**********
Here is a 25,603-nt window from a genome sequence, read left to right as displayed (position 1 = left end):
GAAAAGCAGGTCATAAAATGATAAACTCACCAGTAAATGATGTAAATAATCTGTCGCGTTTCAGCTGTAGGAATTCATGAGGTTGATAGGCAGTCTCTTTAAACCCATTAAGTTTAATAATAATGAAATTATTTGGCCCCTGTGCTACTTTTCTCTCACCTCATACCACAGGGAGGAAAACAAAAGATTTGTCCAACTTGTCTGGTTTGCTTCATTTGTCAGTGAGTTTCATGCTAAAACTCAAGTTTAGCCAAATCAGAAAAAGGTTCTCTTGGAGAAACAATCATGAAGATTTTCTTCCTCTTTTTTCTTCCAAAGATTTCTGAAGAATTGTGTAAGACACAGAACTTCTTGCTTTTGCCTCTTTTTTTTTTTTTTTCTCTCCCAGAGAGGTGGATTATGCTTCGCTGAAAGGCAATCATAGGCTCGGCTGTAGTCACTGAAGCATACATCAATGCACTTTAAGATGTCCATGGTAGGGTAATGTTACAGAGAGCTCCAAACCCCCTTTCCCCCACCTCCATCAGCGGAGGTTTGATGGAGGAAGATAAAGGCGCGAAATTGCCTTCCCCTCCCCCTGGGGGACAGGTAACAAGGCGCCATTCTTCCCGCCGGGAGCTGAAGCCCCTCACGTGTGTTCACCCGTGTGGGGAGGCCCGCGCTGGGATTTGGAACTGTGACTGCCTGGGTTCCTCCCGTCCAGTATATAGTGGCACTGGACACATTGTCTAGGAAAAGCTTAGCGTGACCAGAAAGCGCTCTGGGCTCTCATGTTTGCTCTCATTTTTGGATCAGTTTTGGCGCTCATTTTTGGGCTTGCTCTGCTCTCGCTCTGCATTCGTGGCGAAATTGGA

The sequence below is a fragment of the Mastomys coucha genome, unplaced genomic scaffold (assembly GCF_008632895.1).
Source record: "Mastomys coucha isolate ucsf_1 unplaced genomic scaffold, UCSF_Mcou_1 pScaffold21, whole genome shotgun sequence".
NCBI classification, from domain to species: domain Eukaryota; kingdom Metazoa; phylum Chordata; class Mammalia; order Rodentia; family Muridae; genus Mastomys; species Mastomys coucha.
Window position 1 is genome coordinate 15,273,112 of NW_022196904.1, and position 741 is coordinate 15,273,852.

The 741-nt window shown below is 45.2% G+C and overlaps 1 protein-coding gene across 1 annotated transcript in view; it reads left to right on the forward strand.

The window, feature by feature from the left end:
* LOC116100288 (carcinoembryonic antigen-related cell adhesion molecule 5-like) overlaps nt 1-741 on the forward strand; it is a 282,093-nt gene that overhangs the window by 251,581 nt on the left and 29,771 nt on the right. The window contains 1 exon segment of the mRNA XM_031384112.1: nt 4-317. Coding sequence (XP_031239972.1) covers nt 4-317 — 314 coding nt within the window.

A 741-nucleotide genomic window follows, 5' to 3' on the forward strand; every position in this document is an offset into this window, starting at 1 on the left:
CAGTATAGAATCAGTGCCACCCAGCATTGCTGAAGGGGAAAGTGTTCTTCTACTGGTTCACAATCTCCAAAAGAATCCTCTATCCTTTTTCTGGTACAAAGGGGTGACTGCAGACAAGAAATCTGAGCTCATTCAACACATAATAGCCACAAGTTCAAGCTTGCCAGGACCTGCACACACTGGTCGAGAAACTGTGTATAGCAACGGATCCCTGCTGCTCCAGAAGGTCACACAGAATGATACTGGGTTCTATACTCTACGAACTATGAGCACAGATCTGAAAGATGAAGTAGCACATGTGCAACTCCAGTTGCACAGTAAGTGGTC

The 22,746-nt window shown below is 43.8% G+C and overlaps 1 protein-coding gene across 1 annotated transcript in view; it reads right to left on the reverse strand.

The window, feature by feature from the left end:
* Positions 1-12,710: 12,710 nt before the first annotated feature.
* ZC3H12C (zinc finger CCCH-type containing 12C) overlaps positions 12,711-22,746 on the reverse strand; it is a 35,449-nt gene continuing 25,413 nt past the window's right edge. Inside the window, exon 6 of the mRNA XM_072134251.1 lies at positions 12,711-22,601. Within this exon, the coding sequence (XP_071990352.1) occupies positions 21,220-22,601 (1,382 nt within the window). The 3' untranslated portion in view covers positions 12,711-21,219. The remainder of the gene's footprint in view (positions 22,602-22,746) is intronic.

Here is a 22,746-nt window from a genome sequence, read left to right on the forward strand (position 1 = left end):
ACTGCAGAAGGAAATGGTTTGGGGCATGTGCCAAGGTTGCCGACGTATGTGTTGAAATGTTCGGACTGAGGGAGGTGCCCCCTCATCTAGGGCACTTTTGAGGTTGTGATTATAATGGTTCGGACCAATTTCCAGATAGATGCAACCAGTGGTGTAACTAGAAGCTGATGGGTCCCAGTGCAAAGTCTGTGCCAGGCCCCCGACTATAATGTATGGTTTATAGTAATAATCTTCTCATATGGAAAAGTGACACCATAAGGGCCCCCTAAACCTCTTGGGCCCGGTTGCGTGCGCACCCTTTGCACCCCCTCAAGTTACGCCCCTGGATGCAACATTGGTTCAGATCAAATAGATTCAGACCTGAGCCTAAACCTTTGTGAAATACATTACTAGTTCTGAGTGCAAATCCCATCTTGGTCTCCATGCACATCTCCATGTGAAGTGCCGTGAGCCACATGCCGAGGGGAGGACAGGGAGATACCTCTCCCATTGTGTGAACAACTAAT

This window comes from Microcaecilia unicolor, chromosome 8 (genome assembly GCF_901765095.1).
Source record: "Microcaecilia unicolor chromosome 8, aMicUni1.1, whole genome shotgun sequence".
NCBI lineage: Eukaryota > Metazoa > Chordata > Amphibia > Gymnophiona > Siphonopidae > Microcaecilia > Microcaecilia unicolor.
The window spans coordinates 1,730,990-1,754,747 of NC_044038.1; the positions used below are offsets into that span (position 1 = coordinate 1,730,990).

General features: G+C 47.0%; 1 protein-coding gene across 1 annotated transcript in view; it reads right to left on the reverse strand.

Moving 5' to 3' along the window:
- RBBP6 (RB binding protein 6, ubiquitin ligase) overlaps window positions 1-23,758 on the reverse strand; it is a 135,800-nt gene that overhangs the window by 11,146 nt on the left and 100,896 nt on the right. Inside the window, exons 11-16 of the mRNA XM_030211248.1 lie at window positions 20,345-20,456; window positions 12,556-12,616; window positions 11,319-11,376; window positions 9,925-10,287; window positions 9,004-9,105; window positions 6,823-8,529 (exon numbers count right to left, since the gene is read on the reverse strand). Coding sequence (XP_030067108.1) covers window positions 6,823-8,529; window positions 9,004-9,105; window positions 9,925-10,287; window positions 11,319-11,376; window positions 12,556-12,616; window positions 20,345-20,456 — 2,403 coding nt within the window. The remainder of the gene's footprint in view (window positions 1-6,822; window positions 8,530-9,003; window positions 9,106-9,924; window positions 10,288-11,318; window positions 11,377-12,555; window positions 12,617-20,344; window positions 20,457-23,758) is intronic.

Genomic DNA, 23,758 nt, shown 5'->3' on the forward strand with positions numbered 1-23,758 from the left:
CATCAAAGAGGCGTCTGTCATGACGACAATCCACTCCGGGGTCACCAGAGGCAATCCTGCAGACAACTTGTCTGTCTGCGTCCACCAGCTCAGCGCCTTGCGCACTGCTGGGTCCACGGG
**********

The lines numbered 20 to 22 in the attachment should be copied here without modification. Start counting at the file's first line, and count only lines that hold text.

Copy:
NCBI lineage: Eukaryota > Metazoa > Chordata > Amphibia > Gymnophiona > Siphonopidae > Microcaecilia > Microcaecilia unicolor.
The window spans coordinates 1,730,990-1,754,747 of NC_044038.1; the positions used below are offsets into that span (position 1 = coordinate 1,730,990).

General features: G+C 47.0%; 1 protein-coding gene across 1 annotated transcript in view; it reads right to left on the reverse strand.